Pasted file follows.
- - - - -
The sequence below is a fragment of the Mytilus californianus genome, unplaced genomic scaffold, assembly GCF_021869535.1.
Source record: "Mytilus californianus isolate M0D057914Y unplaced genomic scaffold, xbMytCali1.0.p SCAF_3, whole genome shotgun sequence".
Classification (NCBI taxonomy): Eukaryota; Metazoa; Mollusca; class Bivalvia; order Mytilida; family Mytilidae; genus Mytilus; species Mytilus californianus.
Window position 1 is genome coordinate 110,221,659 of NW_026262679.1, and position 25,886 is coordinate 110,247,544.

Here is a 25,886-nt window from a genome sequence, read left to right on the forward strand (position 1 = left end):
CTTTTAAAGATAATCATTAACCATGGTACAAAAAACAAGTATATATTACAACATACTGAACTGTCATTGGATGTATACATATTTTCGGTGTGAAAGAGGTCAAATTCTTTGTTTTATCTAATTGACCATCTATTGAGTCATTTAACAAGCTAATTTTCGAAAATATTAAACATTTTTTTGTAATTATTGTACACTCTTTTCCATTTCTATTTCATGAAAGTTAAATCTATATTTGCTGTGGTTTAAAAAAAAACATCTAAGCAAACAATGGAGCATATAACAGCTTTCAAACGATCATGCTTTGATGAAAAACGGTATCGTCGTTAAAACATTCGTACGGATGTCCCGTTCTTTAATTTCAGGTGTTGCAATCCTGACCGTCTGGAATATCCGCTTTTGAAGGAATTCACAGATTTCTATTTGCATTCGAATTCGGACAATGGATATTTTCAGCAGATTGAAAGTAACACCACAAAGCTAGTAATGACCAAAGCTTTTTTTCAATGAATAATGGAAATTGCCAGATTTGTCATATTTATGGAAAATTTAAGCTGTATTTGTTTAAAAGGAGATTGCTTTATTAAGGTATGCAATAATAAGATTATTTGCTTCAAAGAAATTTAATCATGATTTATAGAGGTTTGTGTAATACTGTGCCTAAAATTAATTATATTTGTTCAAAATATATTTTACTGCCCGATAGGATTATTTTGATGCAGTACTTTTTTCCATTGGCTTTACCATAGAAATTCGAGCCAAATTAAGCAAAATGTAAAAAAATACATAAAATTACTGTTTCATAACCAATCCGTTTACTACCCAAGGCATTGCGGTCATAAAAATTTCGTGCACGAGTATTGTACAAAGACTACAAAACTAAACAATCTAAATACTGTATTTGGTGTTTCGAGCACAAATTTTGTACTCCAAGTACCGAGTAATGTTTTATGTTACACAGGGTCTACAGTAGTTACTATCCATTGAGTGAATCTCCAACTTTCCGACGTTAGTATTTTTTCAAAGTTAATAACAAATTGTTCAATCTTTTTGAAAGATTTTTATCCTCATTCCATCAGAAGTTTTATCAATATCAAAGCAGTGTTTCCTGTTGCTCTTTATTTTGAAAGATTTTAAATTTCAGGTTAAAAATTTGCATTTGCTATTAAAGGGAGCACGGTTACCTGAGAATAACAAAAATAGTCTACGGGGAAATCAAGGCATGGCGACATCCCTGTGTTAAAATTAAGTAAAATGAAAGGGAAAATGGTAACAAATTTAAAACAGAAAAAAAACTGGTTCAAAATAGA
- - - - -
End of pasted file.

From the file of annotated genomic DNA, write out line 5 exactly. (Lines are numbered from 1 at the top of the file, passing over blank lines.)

Here is a 25,886-nt window from a genome sequence, read left to right on the forward strand (position 1 = left end):